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Non-native liana Euonymus fortunei associated with increased soil nutrients unique bacterial communities and faster decomposition rate

Journal Article

Bray SR; Hoyt AM; Yang Z; Arthur MA

2017

Plant Ecology

218

329-343

Invasive plants have wide-ranging impacts on native systems including reducing native plant richness and altering soil chemistry microbes and nutrient cycling. Increasingly these effects are found to linger long after removal of the invader. We examined how soil chemistry bacterial communities and litter decomposition varied with cover of Euonymus fortunei an invasive evergreen liana in two central Kentucky deciduous forests. In one forest E. fortunei invaded in the late 1990s but invasion remained patchy and we paired invaded and uninvaded plots to examine the associations between E. fortunei cover and our response variables. In the second forest E. fortunei had completely invaded the forest by 2005; areas where it had been selectively removed by 2010 were paired with an adjacent invaded plot. Where E. fortunei had patchily invaded E. fortunei patches had up to 3.5× nitrogen 2.7× carbon and 1.9× more labile glomalin in soils than uninvaded plots whereas there were no differences in soil characteristics between invaded and removal plots. In the patchily invaded forest bacterial community composition varied among invaded and non-invaded plots whereas bacterial communities did not vary among invaded and removal plots. Finally E. fortunei leaf litter decomposed faster (k = 4.91 year-1) than the native liana (k = 3.77 year-1) Vitis vulpina; decomposition of both E. fortunei and V. vulpina was faster in invaded (k = 7.10 year-1) than removal plots (k = 4.77 year-1). Our findings suggest that E. fortunei invasion increases the rate of leaf litter decomposition via high-quality litter alters the decomposition environment and shifts in the soil biotic communities associated with a dense mat of wintercreeper. Land managers with limited resources should target the densest mats for the greatest restoration potential and remove wintercreeper patches before they establish dense mats.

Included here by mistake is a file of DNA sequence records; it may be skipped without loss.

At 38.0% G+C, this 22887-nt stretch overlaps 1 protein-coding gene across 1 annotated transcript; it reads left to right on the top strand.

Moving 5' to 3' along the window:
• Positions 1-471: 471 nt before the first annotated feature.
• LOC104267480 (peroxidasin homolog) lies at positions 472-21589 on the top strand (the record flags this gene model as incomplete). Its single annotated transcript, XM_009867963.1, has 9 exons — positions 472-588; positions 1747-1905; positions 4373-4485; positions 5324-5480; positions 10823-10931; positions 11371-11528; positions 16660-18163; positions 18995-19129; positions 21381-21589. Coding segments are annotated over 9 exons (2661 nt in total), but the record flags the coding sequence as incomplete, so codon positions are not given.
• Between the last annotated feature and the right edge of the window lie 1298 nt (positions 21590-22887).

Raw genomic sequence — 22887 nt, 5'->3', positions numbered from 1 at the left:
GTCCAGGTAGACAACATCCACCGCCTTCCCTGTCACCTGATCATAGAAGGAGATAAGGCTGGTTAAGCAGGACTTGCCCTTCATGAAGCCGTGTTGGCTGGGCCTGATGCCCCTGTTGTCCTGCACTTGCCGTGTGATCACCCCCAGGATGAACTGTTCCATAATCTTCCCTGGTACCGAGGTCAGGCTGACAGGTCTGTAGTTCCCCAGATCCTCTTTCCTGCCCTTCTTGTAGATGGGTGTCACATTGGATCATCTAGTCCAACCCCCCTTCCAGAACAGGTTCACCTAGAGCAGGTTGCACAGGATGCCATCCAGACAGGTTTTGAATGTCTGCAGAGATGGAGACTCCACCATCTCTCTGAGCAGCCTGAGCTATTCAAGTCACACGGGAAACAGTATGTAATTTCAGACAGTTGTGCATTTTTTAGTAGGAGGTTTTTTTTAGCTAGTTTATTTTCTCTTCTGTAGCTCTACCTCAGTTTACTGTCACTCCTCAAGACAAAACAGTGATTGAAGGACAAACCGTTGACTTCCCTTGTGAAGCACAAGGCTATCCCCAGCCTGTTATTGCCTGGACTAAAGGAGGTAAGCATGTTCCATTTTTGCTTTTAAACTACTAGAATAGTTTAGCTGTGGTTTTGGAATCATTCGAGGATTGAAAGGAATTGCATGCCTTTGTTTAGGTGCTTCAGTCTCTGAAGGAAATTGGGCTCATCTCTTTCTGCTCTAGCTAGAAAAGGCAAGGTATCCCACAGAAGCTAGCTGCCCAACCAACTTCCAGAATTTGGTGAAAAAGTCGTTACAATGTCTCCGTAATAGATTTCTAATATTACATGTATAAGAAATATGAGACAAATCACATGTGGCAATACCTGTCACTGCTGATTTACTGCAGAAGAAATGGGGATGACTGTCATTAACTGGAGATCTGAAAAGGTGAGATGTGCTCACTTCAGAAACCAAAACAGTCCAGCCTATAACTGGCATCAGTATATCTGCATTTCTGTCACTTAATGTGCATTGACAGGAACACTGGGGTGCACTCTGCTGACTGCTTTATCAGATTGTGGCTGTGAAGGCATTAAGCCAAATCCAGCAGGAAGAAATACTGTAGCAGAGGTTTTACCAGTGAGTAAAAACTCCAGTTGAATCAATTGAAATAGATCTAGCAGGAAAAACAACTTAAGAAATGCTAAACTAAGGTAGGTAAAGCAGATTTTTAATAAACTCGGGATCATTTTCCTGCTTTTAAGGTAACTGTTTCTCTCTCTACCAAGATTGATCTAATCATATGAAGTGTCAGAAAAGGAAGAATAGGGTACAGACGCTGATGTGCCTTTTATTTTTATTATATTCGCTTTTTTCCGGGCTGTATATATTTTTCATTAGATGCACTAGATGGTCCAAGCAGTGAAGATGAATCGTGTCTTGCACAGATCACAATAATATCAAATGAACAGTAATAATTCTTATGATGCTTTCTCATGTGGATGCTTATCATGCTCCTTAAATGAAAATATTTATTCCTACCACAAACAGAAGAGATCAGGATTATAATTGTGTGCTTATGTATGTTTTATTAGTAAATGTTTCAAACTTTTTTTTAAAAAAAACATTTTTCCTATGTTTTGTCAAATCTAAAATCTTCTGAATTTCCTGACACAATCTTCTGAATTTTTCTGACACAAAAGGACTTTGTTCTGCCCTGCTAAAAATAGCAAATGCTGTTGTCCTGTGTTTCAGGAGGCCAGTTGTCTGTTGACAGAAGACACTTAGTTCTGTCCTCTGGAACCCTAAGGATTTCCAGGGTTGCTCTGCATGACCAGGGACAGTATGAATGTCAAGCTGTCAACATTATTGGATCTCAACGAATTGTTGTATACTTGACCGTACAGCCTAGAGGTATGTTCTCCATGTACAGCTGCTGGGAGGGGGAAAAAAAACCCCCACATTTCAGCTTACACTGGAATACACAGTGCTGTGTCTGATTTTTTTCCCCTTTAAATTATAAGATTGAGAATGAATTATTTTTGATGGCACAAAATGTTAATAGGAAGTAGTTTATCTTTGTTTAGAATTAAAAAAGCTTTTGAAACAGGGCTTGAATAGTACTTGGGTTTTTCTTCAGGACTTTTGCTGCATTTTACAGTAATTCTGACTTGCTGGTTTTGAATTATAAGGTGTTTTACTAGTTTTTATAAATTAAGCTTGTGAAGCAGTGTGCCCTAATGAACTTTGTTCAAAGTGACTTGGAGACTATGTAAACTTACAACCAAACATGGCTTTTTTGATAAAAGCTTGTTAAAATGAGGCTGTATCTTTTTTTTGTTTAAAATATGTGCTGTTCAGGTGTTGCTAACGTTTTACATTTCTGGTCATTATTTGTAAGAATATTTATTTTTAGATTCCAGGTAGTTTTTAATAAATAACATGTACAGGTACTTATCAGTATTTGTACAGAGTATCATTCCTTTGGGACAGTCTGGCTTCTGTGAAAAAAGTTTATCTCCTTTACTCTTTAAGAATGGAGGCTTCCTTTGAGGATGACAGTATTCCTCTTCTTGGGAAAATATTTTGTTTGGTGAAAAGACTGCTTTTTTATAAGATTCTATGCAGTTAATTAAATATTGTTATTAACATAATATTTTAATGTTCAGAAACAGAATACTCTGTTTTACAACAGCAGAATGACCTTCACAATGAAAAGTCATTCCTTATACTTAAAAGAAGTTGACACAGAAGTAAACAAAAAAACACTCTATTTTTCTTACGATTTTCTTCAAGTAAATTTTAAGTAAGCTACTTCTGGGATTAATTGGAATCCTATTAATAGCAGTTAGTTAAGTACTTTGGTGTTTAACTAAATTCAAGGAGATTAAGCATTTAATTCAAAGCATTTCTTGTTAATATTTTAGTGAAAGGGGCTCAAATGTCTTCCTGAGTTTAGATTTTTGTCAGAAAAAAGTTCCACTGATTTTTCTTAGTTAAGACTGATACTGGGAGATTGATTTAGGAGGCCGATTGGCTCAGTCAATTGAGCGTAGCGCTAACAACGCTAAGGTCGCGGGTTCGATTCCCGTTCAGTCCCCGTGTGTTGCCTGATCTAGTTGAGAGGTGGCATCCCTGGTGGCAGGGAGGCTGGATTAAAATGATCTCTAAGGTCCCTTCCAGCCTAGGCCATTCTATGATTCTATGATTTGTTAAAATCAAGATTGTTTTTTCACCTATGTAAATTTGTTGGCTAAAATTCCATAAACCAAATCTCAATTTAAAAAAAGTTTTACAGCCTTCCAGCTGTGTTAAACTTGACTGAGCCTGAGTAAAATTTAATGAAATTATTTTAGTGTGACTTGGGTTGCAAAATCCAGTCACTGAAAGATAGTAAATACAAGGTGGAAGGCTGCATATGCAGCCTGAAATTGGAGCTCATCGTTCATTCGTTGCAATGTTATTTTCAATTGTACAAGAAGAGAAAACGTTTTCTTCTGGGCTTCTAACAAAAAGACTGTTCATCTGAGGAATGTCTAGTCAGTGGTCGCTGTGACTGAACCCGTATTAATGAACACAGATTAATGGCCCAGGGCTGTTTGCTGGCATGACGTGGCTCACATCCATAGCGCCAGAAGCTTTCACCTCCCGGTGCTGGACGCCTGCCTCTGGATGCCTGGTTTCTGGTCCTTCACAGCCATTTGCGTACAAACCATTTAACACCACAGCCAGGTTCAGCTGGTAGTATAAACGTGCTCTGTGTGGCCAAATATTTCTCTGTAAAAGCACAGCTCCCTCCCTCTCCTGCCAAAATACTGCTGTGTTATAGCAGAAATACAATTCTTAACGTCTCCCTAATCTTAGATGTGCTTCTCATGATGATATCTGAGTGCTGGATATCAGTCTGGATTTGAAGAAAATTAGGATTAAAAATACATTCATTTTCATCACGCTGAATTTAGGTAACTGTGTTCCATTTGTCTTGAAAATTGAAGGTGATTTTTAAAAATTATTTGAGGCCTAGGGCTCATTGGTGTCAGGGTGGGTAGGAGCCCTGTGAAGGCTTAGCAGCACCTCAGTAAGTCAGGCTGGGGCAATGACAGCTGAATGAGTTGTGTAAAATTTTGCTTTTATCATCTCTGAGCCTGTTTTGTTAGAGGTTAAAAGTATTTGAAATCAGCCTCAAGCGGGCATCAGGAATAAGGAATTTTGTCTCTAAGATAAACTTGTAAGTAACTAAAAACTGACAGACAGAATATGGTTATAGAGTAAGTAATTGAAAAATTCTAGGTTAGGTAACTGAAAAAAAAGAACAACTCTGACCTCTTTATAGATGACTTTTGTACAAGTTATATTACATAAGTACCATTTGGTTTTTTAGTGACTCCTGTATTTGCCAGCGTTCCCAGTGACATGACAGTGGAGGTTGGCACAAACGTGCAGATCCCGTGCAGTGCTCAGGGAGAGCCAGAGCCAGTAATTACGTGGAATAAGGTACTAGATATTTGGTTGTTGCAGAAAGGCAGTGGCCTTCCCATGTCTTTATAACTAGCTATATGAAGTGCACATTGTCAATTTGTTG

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Support

The Liana Ecology Project is supported by Marquette University and funded in part by the National Science Foundation.